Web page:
A Wilder West: Rodeo in Western Canada by Mary-Ellen KelmA Wilder West: Rodeo in Western Canada by Mary-Ellen Kelm

A Wilder West: Rodeo in Western Canada

byMary-Ellen Kelm

Paperback | July 1, 2012

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In the North American imagination, the rodeo cowboy is one of the most evocative images of the Wild West. A frontier master, he is renowned for his masculinity, toughness, and skill. A Wilder West returns to rodeo's small-town roots to explore how, beneath its showman's surface, rodeo represents a way of life that simultaneously embodies and subverts our traditional understandings of power relations between man and nature, women and men, settlers and Aboriginal peoples.

Historian Mary-Ellen Kelm demonstrates that rodeo has been an important contact zone – a chaotic and unpredictable place of encounter – that challenged expected social hierarchies. Rodeo has brought people together across racial divides, creating friendships, rivalries, and unexpected intimacies. It was a place where competency was celebrated as much in the victories of cowgirls as cowboys. At the rodeo, if nowhere else, Aboriginal riders became local heroes, and rodeo queens spoke their minds.

A Wilder West complicates the idea of western Canada as a “white man's country” and shows how rural rodeos have carved out communities where different rules applied. Lavishly illustrated, this creative history will change the way we think about the West's most controversial sport.

Mary-Ellen Kelm is a Canada Research Chair in the Department of History at Simon Fraser University. Her previous books include Colonizing Bodies: Aboriginal Health and Healing in British Columbia. She is an avid animal trainer, competing in agility and obedience with her dog, Rusty. She lives in North Vancouver with her husband, Don, a...
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Title:A Wilder West: Rodeo in Western CanadaFormat:PaperbackDimensions:312 pages, 9 × 6.05 × 0.8 inPublished:July 1, 2012Publisher:Ubc PressLanguage:English

The following ISBNs are associated with this title:

ISBN - 10:0774820306

ISBN - 13:9780774820301

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Reviews

Table of Contents

Introduction

1 An Old-Timers’ Town: Western Communities, Performance, and Contact Zones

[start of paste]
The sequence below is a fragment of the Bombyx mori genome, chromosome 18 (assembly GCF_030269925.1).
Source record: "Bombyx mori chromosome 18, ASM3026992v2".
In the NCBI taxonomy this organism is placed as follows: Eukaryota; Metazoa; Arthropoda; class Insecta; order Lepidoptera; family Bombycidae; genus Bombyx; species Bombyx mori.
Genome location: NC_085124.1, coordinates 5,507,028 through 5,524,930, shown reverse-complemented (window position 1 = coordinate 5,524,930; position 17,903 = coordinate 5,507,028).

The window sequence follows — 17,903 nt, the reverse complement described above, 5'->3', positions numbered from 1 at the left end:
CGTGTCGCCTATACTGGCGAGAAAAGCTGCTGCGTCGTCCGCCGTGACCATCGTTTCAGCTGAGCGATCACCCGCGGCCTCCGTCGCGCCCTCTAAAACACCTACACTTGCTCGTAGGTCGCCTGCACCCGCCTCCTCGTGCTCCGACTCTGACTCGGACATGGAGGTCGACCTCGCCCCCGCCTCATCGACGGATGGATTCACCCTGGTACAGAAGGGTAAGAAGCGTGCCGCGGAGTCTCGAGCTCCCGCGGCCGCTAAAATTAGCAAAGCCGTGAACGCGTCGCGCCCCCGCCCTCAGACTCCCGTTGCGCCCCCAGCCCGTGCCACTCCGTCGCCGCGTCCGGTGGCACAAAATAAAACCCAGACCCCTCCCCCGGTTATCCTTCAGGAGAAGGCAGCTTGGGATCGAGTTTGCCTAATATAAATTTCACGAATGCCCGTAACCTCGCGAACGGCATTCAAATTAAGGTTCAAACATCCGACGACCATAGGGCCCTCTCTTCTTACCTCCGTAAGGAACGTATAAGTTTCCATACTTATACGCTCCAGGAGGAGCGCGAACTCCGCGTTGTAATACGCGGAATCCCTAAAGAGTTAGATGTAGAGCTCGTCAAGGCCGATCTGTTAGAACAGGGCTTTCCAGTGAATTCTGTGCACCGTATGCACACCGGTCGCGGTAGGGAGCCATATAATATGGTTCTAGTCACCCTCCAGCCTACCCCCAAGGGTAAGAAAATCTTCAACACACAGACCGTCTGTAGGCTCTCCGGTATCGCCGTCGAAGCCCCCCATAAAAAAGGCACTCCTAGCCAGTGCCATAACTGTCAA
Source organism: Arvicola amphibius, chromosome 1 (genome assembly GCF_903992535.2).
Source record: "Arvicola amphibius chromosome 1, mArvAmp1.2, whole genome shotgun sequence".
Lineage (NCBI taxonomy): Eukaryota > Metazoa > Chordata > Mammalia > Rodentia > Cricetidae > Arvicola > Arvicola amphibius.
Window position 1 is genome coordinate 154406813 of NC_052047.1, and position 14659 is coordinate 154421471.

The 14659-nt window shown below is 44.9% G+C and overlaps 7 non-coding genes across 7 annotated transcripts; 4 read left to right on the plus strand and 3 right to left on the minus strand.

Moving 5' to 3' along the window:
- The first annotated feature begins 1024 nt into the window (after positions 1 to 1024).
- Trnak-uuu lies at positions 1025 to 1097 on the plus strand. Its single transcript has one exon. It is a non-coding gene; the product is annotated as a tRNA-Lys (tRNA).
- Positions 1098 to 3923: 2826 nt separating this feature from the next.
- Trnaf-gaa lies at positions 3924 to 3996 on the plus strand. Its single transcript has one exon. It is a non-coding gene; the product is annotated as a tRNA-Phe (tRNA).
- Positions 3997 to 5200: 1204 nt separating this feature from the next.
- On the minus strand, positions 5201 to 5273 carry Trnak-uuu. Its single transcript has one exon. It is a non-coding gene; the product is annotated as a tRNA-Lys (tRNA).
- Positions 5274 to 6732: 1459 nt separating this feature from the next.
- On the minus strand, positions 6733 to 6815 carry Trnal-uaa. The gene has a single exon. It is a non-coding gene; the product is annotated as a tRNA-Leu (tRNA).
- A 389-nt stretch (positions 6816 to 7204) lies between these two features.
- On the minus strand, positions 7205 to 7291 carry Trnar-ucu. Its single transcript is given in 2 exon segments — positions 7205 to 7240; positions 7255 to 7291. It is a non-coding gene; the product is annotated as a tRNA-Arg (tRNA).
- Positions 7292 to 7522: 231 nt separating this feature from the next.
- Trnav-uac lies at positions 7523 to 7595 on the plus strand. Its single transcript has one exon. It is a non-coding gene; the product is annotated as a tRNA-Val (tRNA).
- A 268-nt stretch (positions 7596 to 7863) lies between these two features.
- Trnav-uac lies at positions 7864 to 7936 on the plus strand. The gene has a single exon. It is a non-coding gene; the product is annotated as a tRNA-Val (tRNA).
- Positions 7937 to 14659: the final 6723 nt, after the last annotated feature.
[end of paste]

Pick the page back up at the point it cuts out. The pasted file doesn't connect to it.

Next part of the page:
2 Truly Western in Its Character: Identities, Affinities, and Intimacies at Western Canadian Rodeo

3 A Sport, Not a Carnival Act: Transforming Rodeo from Performance to Sport

4 Heavens No! Let’s Keep It Rodeo! Pro Rodeo and the Making of the Modern Cowboy

5 Going Pro: Community Rodeo in the Era of Professionalization

6 Where the Cowboys Are Indians: Indian and Reserve Rodeo in the Canadian West

Conclusion

Glossary; Notes; Index

Editorial Reviews

A controversial sport, rodeo is often seen as emblematic of the West's reputation as a “white man's country.” A Wilder West complicates this view, showing how rodeo has been an important contact zone -- a chaotic and unpredictable place of encounter that challenged expected social hierarchies. Rodeo has brought people together across racial and gender divides, creating friendships, rivalries, and unexpected intimacies. Fans made hometown cowboys, cowgirls, and Aboriginal riders local heroes. Lavishly illustrated and based on cowboy/cowgirl biographies and memoirs, press coverage, archival records, and dozens of interviews with former and current rodeo contestants, promoters, and audience members, this creative history returns to rodeo's small-town roots to shed light on the history of social relations in Canada's western frontier.A Wilder West is a richly imaginative, intensely readable, and at times simply brilliant book. It represents an important step forward in understanding more fully the rich complexities of small-town Canadiana, especially cowboy culture, the ambiguities of Canada’s colonial project, and the history of rodeo in western Canada. - Mark Anderson, author of Cowboy Imperialism and Hollywood Film